You might be wondering why I am talking about utensils in this post, but in the chronic illness community, there is often much discussion related to spoons and not because we all have a strange affinity for cutlery.
For the chronically ill, it is a battle to perform all the necessary daily tasks (and maybe even some tasks you want to do) within the confines of our limited energy and physical strength. The only way I can describe this to the non-chronically ill is to imagine the worst flu or illness you’ve ever had. You’re sick in bed, exhausted, in pain, you can’t stray too far from a bathroom, yet you are supposed to complete all your typical daily tasks (such as going to work, taking care of children, going to the grocery store, etc). Yet, even accomplishing one of these things is impossible. So even for those who are healthy, you’ve experienced what it’s like to live with limited spoons.
For the chronically ill, this is what your day to day life is like except it will (for many of us) never go away. Postponing important things until you are flu-free and back to full health isn’t possible. “Spoons” are a metaphor for the limited energy those with chronic illness have and the decisions one has to make to “spend” them, often involving hard choices. Christine Miserandino created this metaphor while describing what her life with Lupus is like to a friend, and you can find her story here. She showed her friend 12 spoons and detailed how to spend them wisely to manage illness and disability while trying to live a full life. Often, six spoons may be needed to manage symptoms a day so six are available to complete daily tasks. The chronically ill and disabled have to choose wisely how to spend those spoons. If you use more than your allotted spoons, you pay for it by losing spoons the days after.
This metaphor has become essential for those who are ill and even those who aren’t to understand the struggles and triumphs of managing illness while trying to live. Like most self-defined labels, “Spoonie” is a term claimed by many as a form of empowerment, understanding, and self-expression. The term connotes a sense of pride and a sense of community. When I tell my husband “I’m out of spoons,” he knows exactly what I mean (though he often tells me “why don’t they say batteries instead of spoons?” he still gets it). Whether you are chronically ill or not, anyone can be initiated with this metaphor.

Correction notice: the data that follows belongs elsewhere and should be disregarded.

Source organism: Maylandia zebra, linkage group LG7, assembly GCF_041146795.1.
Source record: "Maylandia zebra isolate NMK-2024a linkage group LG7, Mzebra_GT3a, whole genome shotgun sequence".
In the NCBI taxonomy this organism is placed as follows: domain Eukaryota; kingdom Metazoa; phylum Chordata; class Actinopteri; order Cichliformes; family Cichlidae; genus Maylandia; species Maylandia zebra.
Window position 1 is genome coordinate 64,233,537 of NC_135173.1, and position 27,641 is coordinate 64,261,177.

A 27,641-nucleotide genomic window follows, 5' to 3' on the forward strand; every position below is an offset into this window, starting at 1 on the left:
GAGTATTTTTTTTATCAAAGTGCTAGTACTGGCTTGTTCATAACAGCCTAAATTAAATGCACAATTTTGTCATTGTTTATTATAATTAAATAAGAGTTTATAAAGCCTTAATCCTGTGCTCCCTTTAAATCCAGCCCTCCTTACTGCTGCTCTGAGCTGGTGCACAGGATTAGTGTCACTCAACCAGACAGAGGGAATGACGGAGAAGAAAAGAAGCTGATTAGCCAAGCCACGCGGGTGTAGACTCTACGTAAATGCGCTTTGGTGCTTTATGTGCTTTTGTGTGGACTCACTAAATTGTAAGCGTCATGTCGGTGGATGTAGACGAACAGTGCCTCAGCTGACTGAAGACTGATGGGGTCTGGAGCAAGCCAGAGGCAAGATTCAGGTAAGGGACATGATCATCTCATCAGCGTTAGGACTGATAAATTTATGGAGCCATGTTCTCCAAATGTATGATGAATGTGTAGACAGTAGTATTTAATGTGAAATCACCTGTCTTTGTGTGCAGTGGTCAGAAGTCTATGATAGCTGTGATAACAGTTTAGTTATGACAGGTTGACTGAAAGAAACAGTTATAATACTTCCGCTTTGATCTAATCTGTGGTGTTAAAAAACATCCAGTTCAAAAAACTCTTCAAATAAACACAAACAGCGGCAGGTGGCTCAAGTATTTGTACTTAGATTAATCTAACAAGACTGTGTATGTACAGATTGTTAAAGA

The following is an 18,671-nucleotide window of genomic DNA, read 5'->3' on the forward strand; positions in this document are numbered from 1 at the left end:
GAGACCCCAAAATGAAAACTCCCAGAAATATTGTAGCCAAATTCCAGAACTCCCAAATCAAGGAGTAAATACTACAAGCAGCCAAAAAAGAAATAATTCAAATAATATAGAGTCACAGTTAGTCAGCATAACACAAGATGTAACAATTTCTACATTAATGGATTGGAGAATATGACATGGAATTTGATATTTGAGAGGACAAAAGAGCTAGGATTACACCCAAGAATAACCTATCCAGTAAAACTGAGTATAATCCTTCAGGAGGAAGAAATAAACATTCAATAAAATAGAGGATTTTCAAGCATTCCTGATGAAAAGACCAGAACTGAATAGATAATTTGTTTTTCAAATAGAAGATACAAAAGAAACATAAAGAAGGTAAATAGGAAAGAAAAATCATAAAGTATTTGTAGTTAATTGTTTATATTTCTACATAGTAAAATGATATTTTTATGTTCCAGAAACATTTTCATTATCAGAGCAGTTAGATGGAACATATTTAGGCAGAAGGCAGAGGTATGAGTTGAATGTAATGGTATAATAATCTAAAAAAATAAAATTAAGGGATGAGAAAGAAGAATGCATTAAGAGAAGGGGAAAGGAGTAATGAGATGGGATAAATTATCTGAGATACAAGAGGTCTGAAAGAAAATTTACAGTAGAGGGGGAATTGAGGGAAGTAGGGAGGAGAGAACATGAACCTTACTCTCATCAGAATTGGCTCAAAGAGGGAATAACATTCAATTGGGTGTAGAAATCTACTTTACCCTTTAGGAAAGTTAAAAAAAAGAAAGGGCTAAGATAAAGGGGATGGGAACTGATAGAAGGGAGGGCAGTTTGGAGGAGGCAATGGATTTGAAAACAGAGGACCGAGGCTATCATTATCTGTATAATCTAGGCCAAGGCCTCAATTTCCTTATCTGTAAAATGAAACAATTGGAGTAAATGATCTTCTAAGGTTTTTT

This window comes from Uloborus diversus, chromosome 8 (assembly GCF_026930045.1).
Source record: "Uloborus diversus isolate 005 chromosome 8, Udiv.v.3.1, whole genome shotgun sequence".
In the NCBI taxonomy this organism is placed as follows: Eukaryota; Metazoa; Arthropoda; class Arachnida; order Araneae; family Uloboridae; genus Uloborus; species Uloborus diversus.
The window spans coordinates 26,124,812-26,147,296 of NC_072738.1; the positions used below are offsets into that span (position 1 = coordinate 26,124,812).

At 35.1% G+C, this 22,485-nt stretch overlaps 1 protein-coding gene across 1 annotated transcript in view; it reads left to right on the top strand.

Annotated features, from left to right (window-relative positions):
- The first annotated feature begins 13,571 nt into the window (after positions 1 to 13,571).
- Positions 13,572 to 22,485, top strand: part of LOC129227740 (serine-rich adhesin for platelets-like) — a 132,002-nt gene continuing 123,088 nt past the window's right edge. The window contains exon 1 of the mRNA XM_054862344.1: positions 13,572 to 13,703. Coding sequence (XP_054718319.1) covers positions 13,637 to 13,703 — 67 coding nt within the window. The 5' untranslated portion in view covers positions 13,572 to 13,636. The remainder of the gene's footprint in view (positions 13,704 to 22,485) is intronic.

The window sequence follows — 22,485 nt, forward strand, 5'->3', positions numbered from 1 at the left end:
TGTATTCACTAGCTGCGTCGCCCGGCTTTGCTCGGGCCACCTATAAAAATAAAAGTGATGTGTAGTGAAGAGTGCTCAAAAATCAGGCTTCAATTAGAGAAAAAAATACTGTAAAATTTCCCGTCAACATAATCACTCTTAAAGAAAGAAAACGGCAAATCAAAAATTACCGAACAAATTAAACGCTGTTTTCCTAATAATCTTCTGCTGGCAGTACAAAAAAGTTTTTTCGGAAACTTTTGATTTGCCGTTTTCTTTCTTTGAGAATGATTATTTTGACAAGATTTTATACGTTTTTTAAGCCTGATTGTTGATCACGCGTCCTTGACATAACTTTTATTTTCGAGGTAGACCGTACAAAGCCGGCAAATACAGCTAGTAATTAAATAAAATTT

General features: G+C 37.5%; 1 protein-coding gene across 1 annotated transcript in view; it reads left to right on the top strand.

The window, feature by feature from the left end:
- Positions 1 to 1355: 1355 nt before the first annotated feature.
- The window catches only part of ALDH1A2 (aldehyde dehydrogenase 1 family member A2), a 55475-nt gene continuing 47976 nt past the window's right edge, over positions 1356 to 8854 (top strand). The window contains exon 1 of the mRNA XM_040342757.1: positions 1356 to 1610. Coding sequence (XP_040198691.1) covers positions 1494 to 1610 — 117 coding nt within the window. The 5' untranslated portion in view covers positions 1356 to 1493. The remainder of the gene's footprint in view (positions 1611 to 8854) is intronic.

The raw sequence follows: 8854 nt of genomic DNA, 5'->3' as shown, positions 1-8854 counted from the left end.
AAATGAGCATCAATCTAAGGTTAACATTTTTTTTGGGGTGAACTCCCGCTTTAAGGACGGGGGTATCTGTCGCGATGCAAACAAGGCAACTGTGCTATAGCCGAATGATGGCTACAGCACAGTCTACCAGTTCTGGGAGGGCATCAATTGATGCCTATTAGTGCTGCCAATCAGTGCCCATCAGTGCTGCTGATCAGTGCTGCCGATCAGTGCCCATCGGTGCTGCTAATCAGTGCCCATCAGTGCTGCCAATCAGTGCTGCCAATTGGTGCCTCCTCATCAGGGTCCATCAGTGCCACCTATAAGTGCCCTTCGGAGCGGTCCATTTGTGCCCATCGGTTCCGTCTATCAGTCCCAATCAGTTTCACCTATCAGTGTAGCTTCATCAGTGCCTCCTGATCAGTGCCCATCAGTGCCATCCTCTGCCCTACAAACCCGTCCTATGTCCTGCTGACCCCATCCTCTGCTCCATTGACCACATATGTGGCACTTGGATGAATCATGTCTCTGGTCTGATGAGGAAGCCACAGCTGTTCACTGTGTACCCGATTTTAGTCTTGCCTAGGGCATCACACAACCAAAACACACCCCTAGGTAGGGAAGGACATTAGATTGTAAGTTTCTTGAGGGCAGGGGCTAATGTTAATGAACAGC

This last week for me was a good example of how I live with limited spoons. Miserandino described 12 spoons, but over the last six months as the likely-though-unofficially-diagnosed Myasthenia Gravis combined with POTS is making me often immobile and barely able to leave my couch or bed, I’ve been living with 3-4 spoons a day. It's not enough to do the things I have to do (showering, getting dressed, eating, etc) and the things I should do (clean and exercise). This doesn't include the things I really want to do (play music, leave the house, see friends and family, cook, bake, paint, skydive). Ok, skydiving is not a goal but I like to dream.
Is it possible to get more spoons? Exercise, for me at least, is the only thing that gives me a return on investment for spoons. Deconditioning and exercise intolerance are very common for POTS and MG, but it is important to maintain strength and stamina. I’m a former athlete and have always been active, and exercise has often been more beneficial to me than any medication I’ve ever taken. I reserve spoons for it. I'm also supposed to be doing physical therapy right now, which requires at least 2 spoons.